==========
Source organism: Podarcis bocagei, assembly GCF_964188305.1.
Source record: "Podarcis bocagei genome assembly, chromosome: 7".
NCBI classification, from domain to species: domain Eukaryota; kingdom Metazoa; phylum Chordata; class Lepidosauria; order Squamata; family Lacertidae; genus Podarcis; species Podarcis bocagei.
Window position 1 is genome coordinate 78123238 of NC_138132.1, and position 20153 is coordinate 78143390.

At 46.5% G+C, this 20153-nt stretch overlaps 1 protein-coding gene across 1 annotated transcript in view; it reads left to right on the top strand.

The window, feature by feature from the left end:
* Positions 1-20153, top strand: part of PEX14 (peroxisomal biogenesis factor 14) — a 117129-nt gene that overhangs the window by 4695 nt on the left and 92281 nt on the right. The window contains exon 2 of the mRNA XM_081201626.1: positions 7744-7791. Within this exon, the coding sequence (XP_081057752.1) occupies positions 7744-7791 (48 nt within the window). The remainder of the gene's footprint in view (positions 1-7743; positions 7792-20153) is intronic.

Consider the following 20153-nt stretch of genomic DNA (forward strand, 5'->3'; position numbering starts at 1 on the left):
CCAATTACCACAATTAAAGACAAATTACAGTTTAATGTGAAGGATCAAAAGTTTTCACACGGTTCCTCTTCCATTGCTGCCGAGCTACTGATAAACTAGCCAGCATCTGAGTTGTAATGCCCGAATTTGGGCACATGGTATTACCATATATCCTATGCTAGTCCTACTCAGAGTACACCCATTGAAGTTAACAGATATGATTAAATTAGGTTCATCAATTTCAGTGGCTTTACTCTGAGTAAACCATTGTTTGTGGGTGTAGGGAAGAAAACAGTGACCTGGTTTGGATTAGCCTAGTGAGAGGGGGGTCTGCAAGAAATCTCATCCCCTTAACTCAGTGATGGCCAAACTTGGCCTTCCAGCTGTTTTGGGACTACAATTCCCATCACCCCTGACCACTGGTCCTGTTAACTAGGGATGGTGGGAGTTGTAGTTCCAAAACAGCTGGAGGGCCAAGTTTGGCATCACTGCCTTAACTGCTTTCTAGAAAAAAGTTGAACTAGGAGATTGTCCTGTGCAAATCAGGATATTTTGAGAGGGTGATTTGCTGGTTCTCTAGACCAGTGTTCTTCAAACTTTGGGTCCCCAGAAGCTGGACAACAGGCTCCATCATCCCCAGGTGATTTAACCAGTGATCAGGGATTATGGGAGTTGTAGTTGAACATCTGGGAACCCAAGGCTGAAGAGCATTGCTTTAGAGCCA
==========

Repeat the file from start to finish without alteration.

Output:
Source organism: Podarcis bocagei, assembly GCF_964188305.1.
Source record: "Podarcis bocagei genome assembly, chromosome: 7".
NCBI classification, from domain to species: domain Eukaryota; kingdom Metazoa; phylum Chordata; class Lepidosauria; order Squamata; family Lacertidae; genus Podarcis; species Podarcis bocagei.
Window position 1 is genome coordinate 78123238 of NC_138132.1, and position 20153 is coordinate 78143390.

At 46.5% G+C, this 20153-nt stretch overlaps 1 protein-coding gene across 1 annotated transcript in view; it reads left to right on the top strand.

The window, feature by feature from the left end:
* Positions 1-20153, top strand: part of PEX14 (peroxisomal biogenesis factor 14) — a 117129-nt gene that overhangs the window by 4695 nt on the left and 92281 nt on the right. The window contains exon 2 of the mRNA XM_081201626.1: positions 7744-7791. Within this exon, the coding sequence (XP_081057752.1) occupies positions 7744-7791 (48 nt within the window). The remainder of the gene's footprint in view (positions 1-7743; positions 7792-20153) is intronic.

Consider the following 20153-nt stretch of genomic DNA (forward strand, 5'->3'; position numbering starts at 1 on the left):
CCAATTACCACAATTAAAGACAAATTACAGTTTAATGTGAAGGATCAAAAGTTTTCACACGGTTCCTCTTCCATTGCTGCCGAGCTACTGATAAACTAGCCAGCATCTGAGTTGTAATGCCCGAATTTGGGCACATGGTATTACCATATATCCTATGCTAGTCCTACTCAGAGTACACCCATTGAAGTTAACAGATATGATTAAATTAGGTTCATCAATTTCAGTGGCTTTACTCTGAGTAAACCATTGTTTGTGGGTGTAGGGAAGAAAACAGTGACCTGGTTTGGATTAGCCTAGTGAGAGGGGGGTCTGCAAGAAATCTCATCCCCTTAACTCAGTGATGGCCAAACTTGGCCTTCCAGCTGTTTTGGGACTACAATTCCCATCACCCCTGACCACTGGTCCTGTTAACTAGGGATGGTGGGAGTTGTAGTTCCAAAACAGCTGGAGGGCCAAGTTTGGCATCACTGCCTTAACTGCTTTCTAGAAAAAAGTTGAACTAGGAGATTGTCCTGTGCAAATCAGGATATTTTGAGAGGGTGATTTGCTGGTTCTCTAGACCAGTGTTCTTCAAACTTTGGGTCCCCAGAAGCTGGACAACAGGCTCCATCATCCCCAGGTGATTTAACCAGTGATCAGGGATTATGGGAGTTGTAGTTGAACATCTGGGAACCCAAGGCTGAAGAGCATTGCTTTAGAGCCA